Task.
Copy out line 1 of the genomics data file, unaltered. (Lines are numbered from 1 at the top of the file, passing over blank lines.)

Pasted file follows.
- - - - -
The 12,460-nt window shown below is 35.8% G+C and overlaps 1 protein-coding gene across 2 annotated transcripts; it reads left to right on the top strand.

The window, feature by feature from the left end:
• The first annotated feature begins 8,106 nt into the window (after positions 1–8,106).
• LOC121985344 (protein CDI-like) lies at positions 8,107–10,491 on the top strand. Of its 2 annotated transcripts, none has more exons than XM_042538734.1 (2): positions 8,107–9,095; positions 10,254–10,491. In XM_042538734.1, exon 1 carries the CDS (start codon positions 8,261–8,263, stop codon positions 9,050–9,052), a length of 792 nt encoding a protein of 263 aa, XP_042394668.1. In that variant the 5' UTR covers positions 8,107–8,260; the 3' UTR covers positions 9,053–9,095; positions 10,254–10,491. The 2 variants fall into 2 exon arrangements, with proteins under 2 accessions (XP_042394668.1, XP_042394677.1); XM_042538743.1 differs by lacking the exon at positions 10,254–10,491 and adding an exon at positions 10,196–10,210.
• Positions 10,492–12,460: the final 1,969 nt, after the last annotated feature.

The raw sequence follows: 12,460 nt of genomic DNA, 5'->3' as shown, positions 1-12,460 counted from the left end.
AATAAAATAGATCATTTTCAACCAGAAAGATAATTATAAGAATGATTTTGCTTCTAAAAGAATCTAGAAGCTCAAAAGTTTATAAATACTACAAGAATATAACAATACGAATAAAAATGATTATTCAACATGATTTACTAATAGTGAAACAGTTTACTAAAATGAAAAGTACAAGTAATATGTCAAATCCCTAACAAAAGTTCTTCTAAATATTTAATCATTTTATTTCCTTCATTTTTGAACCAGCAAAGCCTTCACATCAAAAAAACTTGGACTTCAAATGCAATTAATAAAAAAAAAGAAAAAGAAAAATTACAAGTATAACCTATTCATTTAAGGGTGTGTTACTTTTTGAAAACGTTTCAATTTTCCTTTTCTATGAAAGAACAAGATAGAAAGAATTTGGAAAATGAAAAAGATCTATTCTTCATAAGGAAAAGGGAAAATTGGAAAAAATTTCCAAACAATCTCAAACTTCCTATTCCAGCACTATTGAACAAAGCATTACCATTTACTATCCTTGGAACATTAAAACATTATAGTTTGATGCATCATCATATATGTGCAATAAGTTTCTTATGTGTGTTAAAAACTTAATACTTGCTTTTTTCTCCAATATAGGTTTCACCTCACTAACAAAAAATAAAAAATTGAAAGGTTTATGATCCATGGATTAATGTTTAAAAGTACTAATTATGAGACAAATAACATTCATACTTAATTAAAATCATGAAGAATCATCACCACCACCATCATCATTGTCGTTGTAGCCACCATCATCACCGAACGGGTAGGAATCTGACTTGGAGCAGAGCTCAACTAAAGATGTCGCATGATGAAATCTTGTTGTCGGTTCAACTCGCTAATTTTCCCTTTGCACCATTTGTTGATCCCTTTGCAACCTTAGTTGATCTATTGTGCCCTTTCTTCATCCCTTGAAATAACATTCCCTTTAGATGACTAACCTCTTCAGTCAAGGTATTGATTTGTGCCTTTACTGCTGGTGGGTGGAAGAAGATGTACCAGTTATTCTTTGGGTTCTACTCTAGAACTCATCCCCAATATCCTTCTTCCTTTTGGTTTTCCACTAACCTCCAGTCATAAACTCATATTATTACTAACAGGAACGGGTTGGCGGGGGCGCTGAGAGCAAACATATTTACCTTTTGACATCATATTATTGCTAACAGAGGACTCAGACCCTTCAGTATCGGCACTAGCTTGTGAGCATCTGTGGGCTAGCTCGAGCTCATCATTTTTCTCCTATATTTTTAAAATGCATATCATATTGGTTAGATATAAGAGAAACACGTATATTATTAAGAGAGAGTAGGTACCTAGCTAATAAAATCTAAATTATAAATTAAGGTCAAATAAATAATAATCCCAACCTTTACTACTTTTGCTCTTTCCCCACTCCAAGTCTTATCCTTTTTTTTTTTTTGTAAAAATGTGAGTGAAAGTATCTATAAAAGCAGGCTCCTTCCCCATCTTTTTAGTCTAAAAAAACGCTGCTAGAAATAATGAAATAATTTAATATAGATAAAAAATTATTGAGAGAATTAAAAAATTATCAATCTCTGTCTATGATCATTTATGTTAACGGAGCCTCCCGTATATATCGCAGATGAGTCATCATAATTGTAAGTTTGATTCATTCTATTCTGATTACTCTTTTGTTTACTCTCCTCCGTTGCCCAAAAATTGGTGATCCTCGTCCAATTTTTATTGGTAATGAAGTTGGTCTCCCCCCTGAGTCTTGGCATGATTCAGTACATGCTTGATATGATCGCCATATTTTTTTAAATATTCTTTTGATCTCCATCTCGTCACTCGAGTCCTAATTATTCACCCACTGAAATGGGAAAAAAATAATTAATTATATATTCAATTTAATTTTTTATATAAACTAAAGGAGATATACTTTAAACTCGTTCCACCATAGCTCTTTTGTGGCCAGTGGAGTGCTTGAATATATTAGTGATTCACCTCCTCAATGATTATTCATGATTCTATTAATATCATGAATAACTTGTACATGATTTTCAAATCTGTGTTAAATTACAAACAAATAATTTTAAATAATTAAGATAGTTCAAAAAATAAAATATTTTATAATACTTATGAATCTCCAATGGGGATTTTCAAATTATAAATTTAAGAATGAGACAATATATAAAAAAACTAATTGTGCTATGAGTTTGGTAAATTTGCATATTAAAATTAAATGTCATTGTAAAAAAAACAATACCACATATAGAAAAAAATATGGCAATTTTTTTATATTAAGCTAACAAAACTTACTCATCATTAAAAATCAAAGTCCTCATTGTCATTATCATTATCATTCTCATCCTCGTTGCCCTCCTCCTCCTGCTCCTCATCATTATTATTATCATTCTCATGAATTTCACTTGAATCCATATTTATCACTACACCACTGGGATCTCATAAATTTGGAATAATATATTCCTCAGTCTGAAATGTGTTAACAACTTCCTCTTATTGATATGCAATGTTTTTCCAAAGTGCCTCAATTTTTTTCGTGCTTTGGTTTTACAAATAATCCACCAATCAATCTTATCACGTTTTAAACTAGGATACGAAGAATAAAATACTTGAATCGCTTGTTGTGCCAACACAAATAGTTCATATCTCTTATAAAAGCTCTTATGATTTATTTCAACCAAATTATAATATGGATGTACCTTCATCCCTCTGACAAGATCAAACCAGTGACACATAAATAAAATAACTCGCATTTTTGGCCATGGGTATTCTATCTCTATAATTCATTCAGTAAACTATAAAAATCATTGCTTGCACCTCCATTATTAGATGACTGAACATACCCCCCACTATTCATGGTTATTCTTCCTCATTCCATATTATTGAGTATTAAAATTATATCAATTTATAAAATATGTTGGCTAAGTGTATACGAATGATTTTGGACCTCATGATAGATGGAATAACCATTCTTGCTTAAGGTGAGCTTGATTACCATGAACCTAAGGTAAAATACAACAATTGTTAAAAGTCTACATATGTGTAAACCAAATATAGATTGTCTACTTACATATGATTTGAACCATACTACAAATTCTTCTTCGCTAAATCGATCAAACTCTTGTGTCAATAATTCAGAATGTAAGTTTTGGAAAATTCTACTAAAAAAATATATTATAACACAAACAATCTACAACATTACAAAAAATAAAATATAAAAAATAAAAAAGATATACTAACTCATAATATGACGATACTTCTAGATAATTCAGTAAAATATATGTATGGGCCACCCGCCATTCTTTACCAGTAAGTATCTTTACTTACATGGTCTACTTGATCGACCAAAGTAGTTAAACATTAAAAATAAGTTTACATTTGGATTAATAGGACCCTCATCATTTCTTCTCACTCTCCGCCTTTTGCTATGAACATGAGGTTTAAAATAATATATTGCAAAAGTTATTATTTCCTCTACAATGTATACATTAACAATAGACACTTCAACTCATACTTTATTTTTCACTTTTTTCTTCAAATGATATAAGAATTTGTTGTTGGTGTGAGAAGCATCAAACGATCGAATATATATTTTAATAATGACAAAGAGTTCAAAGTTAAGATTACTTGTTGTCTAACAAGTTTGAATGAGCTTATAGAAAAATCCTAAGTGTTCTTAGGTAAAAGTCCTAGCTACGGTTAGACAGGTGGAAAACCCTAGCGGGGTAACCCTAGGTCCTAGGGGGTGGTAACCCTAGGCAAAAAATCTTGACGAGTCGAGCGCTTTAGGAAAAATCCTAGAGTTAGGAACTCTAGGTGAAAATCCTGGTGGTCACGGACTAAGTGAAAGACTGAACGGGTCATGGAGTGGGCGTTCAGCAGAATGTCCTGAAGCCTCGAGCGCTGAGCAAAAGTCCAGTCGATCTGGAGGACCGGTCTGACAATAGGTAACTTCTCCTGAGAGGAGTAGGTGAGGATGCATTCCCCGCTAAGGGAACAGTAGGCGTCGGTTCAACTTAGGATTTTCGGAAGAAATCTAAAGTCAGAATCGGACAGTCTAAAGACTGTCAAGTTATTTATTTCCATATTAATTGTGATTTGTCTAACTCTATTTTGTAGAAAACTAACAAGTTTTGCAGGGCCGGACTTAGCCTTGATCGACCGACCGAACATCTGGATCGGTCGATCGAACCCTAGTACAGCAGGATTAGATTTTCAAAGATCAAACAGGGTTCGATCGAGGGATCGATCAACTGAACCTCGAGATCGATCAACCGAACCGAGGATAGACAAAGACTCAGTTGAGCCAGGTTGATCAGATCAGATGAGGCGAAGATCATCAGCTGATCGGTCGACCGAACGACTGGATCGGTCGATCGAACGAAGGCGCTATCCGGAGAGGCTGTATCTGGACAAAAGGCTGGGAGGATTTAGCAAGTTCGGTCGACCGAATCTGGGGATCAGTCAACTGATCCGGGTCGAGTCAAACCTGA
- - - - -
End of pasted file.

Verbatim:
The 12,460-nt window shown below is 35.8% G+C and overlaps 1 protein-coding gene across 2 annotated transcripts; it reads left to right on the top strand.